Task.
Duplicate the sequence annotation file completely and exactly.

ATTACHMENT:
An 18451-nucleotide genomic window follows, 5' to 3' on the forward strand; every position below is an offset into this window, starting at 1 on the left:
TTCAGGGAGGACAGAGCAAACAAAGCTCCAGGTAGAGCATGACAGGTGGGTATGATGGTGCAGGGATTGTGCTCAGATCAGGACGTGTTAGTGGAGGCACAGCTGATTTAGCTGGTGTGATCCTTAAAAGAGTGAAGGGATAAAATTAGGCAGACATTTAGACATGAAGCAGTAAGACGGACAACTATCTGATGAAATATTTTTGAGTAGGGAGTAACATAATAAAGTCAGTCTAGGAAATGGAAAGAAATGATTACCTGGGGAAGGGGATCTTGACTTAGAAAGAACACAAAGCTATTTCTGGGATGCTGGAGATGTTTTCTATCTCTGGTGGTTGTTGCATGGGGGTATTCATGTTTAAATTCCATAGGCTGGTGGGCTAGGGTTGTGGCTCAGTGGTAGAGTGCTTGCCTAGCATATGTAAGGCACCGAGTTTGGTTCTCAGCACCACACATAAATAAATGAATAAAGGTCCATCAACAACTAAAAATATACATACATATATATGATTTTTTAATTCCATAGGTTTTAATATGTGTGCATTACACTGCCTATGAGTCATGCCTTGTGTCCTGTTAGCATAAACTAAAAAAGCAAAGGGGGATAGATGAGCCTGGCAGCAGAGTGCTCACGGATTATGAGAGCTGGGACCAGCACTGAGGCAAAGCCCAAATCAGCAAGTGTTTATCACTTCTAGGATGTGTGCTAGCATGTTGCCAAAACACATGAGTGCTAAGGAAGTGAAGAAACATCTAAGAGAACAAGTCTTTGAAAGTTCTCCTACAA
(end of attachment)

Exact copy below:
An 18451-nucleotide genomic window follows, 5' to 3' on the forward strand; every position below is an offset into this window, starting at 1 on the left:
TTCAGGGAGGACAGAGCAAACAAAGCTCCAGGTAGAGCATGACAGGTGGGTATGATGGTGCAGGGATTGTGCTCAGATCAGGACGTGTTAGTGGAGGCACAGCTGATTTAGCTGGTGTGATCCTTAAAAGAGTGAAGGGATAAAATTAGGCAGACATTTAGACATGAAGCAGTAAGACGGACAACTATCTGATGAAATATTTTTGAGTAGGGAGTAACATAATAAAGTCAGTCTAGGAAATGGAAAGAAATGATTACCTGGGGAAGGGGATCTTGACTTAGAAAGAACACAAAGCTATTTCTGGGATGCTGGAGATGTTTTCTATCTCTGGTGGTTGTTGCATGGGGGTATTCATGTTTAAATTCCATAGGCTGGTGGGCTAGGGTTGTGGCTCAGTGGTAGAGTGCTTGCCTAGCATATGTAAGGCACCGAGTTTGGTTCTCAGCACCACACATAAATAAATGAATAAAGGTCCATCAACAACTAAAAATATACATACATATATATGATTTTTTAATTCCATAGGTTTTAATATGTGTGCATTACACTGCCTATGAGTCATGCCTTGTGTCCTGTTAGCATAAACTAAAAAAGCAAAGGGGGATAGATGAGCCTGGCAGCAGAGTGCTCACGGATTATGAGAGCTGGGACCAGCACTGAGGCAAAGCCCAAATCAGCAAGTGTTTATCACTTCTAGGATGTGTGCTAGCATGTTGCCAAAACACATGAGTGCTAAGGAAGTGAAGAAACATCTAAGAGAACAAGTCTTTGAAAGTTCTCCTACAA